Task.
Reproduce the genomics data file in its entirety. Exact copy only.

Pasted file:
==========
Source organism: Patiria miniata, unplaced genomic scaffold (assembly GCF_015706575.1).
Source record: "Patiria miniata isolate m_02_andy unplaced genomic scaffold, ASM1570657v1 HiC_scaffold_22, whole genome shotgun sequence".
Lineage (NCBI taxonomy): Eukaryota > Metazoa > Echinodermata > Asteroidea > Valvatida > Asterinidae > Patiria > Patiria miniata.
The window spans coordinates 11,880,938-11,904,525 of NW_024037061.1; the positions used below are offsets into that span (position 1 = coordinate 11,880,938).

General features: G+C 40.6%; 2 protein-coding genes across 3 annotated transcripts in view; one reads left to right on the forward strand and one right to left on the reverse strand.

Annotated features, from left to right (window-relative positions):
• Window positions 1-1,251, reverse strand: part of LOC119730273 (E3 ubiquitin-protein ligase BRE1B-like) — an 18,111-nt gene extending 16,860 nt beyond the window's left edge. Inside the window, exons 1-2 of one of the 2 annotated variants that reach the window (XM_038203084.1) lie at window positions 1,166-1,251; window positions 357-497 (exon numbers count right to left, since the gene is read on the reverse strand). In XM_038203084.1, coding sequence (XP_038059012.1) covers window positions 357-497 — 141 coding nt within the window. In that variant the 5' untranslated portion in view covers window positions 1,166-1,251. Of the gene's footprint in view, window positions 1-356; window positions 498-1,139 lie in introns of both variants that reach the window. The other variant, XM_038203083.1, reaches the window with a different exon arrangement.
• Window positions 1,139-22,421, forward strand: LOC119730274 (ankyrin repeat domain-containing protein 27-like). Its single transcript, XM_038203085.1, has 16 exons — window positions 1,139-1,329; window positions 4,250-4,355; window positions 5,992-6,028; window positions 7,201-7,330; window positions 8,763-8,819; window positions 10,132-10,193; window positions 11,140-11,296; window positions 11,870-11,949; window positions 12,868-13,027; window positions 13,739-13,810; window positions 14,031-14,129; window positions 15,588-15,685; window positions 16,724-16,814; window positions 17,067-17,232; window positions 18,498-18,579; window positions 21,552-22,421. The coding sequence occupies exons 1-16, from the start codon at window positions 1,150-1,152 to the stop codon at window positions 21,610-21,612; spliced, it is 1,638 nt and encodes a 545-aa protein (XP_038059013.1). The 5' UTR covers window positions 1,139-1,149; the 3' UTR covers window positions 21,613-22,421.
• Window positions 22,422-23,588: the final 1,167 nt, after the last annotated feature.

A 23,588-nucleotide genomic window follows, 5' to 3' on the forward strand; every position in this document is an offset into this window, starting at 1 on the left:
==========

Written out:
Source organism: Patiria miniata, unplaced genomic scaffold (assembly GCF_015706575.1).
Source record: "Patiria miniata isolate m_02_andy unplaced genomic scaffold, ASM1570657v1 HiC_scaffold_22, whole genome shotgun sequence".
Lineage (NCBI taxonomy): Eukaryota > Metazoa > Echinodermata > Asteroidea > Valvatida > Asterinidae > Patiria > Patiria miniata.
The window spans coordinates 11,880,938-11,904,525 of NW_024037061.1; the positions used below are offsets into that span (position 1 = coordinate 11,880,938).

General features: G+C 40.6%; 2 protein-coding genes across 3 annotated transcripts in view; one reads left to right on the forward strand and one right to left on the reverse strand.

Annotated features, from left to right (window-relative positions):
• Window positions 1-1,251, reverse strand: part of LOC119730273 (E3 ubiquitin-protein ligase BRE1B-like) — an 18,111-nt gene extending 16,860 nt beyond the window's left edge. Inside the window, exons 1-2 of one of the 2 annotated variants that reach the window (XM_038203084.1) lie at window positions 1,166-1,251; window positions 357-497 (exon numbers count right to left, since the gene is read on the reverse strand). In XM_038203084.1, coding sequence (XP_038059012.1) covers window positions 357-497 — 141 coding nt within the window. In that variant the 5' untranslated portion in view covers window positions 1,166-1,251. Of the gene's footprint in view, window positions 1-356; window positions 498-1,139 lie in introns of both variants that reach the window. The other variant, XM_038203083.1, reaches the window with a different exon arrangement.
• Window positions 1,139-22,421, forward strand: LOC119730274 (ankyrin repeat domain-containing protein 27-like). Its single transcript, XM_038203085.1, has 16 exons — window positions 1,139-1,329; window positions 4,250-4,355; window positions 5,992-6,028; window positions 7,201-7,330; window positions 8,763-8,819; window positions 10,132-10,193; window positions 11,140-11,296; window positions 11,870-11,949; window positions 12,868-13,027; window positions 13,739-13,810; window positions 14,031-14,129; window positions 15,588-15,685; window positions 16,724-16,814; window positions 17,067-17,232; window positions 18,498-18,579; window positions 21,552-22,421. The coding sequence occupies exons 1-16, from the start codon at window positions 1,150-1,152 to the stop codon at window positions 21,610-21,612; spliced, it is 1,638 nt and encodes a 545-aa protein (XP_038059013.1). The 5' UTR covers window positions 1,139-1,149; the 3' UTR covers window positions 21,613-22,421.
• Window positions 22,422-23,588: the final 1,167 nt, after the last annotated feature.

A 23,588-nucleotide genomic window follows, 5' to 3' on the forward strand; every position in this document is an offset into this window, starting at 1 on the left: